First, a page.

When I found this book in the music section of a used book store in Boston, I added it to my pile immediately.
Not because I’m a dedicated fan of Tammy Wynette – my favorite version of Stand By Your Man is the Lyle Lovett cover that was included in the Crying Game – but because she is such an iconic figure in country music, and I felt I should get to know her better.
Plus I’ve been reading a lot of auto/biographies of male rock stars lately, and I felt like I should branch out a little bit.
I may have picked it up out of a sense of duty, but what I got was the best kind of surprise. I loved this book. I honestly did not want to put it down, even though it was largely responsible for having Stand By Your Man stuck in my head on infinite repeat for the better part of a week.
Wynette’s story is a real rollercoaster ride of triumphant commercial success highs (all those #1 songs!) and tragic personal lows (her fifth marriage; being addicted to painkillers for most of her adult life due to extensive physical problems), but what really makes this book great is how much Jimmy McDonough loves her. His enduring affection for his subject melded with stubborn journalistic devotion to the truth – even if it is an ugly truth – is on every page.
I also learned a lot about Nashville, and the way country music used to be made, which, then as now, is very, very different from how rock music is made. McDonough also provides what has to be one of the finer, snarkier descriptions of Nashville ever committed to paper, which is Imagine that you’re at the dry cleaners, they’ve lost your pants, and you’re expecting them to be found. Then imagine you’ve been standing there waiting for forty-seven years.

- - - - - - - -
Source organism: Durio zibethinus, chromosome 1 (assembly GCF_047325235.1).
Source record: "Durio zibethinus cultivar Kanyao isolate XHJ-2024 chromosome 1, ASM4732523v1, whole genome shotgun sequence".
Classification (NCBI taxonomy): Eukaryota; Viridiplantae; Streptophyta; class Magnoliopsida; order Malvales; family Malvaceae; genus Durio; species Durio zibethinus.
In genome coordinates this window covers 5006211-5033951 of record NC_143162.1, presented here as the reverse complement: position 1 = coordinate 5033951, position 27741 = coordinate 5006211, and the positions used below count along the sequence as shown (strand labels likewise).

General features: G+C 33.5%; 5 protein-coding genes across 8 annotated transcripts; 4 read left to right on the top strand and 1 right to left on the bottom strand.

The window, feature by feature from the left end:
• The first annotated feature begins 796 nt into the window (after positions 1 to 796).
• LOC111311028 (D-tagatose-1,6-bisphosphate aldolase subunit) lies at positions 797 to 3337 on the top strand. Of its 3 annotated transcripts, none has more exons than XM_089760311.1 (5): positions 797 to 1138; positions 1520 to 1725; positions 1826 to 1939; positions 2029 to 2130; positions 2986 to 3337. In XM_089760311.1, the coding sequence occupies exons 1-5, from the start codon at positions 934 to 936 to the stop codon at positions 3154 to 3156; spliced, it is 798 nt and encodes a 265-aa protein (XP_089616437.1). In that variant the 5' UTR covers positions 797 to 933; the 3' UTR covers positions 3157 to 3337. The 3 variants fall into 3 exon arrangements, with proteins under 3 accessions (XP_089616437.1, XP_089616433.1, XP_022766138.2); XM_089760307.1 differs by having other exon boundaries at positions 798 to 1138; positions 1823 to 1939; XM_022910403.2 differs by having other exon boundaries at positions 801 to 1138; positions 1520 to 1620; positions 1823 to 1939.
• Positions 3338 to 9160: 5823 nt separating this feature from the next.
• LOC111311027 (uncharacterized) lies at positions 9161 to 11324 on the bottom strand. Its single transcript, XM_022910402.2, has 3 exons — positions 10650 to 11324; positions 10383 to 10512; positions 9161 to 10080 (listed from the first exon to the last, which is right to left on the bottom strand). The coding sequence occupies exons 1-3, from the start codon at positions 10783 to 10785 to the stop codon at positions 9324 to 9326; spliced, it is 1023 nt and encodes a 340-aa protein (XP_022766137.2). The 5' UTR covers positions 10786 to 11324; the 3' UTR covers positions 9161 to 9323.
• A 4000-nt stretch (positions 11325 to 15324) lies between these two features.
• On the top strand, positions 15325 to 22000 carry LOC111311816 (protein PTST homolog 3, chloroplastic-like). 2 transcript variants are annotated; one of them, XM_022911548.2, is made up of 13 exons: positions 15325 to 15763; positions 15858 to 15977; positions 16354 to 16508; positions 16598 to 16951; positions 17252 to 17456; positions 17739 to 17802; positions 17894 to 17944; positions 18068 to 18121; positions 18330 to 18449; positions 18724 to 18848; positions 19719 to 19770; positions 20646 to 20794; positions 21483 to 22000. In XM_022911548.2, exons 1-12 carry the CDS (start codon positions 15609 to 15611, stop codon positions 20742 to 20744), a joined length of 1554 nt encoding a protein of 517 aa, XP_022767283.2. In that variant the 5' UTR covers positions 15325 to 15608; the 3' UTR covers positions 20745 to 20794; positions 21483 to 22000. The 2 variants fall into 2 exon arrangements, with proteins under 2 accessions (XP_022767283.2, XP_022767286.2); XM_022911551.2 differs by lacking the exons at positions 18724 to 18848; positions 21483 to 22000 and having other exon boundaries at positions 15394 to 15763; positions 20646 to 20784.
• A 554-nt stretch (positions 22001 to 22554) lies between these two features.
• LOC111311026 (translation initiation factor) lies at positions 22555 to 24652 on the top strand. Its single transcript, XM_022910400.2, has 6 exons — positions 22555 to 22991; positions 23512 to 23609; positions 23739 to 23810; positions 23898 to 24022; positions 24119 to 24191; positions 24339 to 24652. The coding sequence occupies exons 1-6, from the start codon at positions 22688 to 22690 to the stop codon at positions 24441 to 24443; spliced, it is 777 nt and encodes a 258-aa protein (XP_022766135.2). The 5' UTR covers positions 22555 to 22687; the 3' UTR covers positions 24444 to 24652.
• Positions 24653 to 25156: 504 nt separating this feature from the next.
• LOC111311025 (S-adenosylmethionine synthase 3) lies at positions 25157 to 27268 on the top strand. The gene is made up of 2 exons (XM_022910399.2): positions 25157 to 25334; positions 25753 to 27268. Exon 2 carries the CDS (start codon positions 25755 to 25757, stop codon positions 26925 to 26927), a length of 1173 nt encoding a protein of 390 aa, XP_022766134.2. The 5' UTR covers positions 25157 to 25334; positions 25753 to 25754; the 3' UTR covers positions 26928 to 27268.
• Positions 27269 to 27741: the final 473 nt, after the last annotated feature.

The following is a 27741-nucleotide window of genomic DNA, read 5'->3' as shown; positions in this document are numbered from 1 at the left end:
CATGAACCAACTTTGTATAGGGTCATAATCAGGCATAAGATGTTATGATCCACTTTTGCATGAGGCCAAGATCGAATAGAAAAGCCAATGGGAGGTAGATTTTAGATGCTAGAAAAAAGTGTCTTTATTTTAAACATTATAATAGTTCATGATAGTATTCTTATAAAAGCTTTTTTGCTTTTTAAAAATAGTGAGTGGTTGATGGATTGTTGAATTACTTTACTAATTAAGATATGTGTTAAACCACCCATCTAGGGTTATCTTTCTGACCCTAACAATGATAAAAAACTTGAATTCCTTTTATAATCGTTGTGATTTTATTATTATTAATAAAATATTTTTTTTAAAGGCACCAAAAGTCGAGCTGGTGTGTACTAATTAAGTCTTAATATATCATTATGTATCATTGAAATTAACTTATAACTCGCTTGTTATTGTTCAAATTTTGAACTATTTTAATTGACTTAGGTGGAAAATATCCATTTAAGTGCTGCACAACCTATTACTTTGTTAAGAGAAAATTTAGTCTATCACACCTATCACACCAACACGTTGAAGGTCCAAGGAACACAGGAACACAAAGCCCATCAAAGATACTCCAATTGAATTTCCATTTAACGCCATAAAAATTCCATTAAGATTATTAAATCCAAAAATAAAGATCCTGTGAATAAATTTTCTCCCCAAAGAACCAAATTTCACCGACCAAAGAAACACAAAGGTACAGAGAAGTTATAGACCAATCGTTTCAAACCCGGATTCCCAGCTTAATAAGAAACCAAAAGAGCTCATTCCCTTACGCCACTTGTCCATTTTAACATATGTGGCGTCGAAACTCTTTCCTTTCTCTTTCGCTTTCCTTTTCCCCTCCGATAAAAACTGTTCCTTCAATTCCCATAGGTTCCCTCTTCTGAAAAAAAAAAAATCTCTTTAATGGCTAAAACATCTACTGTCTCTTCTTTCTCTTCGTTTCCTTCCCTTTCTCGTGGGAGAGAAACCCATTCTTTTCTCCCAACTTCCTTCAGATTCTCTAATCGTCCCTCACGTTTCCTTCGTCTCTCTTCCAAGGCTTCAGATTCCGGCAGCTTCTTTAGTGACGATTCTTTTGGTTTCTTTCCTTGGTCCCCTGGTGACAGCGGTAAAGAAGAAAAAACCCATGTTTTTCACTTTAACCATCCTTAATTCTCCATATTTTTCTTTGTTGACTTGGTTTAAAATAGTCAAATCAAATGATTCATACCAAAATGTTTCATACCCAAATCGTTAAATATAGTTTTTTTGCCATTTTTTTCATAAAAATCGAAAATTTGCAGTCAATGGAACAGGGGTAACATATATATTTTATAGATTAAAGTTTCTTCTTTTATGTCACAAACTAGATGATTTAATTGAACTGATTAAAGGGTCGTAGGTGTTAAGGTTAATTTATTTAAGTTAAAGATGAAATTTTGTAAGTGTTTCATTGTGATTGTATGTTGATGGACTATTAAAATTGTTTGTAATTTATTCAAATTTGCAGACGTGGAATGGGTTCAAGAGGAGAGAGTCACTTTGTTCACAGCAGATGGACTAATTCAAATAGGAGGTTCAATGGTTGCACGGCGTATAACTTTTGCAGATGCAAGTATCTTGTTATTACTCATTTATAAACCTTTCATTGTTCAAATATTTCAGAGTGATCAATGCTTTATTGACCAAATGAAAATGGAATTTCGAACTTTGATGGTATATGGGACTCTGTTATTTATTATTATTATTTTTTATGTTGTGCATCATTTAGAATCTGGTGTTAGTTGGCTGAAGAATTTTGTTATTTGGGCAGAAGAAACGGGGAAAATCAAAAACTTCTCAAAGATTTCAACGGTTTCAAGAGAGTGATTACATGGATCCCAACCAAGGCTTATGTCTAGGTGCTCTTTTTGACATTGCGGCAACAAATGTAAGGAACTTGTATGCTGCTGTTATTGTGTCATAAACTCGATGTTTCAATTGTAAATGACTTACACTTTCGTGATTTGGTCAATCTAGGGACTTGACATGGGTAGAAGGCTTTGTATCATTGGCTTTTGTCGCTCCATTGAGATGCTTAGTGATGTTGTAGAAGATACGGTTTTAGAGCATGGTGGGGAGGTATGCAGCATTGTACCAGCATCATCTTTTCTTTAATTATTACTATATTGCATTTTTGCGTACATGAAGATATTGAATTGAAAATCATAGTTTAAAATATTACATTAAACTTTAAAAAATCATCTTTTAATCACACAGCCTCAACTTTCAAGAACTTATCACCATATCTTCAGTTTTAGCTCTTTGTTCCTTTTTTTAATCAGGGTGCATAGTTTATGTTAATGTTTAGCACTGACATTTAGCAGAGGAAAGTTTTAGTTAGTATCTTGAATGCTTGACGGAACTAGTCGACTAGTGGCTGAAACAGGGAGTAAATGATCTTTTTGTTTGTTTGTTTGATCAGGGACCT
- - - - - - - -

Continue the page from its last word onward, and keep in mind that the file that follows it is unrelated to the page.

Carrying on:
And yet, as McDonough amply demonstrates, the place is home to so many vibrant characters. For example, George “The Possum” Jones, the country superstar who was the third of Wynette’s five husbands and by all accounts of the love of her life. Theirs was a stormy, dramatic union; they were married in 1969, divorced by 1975, and yet still continued to make beautiful music together for many years afterwards.
On a related note, this book is also a pretty good introduction to George Jones. I learned a lot about The Possum, not least being that his hell-raising days were the factual base One More Last Chance which was a hit for Vince Gill long after Jones had (more or less) settled down.
The one minor warning I would leave for the adventurous and ignorant coming after me is that McDonough presupposes a certain familiarity with the major events of Wynette’s personal and professional life. While it’s possible to enjoy this book without doing any previous reading – I know I did – I have a feeling the overall experience would be enriched by having at least a skeletal understanding of her story.
In summary: A++, add this to your end of summer reading list right away.
And now, some videos, so you can see The First Lady of Country Music in action.
Up first is D-I-V-O-R-C-E, her fourth #1 hit:
You know what’s next, right? Warning: may get stuck in your head for days at a time. It was so firmly lodged in mine that I fell into a Stand By Your Man-shaped YouTube hole while trying to exorcise it. My conclusion: I have mixed feelings about the various non-Lyle Lovett modern renditions, but I did enjoy Sara Evans’ version. I also came to the conclusion that this is not a song for the faint of heart or those possessed of a nervous disposition. You have to stare it down and then get up there and belt it out.
And here she is with Mr. Jones, and one of their most famous duets, Golden Ring:
And finally, singing Silver Threads and Golden Needles with her contemporaries, friends and competitors Dolly Parton and Loretta Lynn: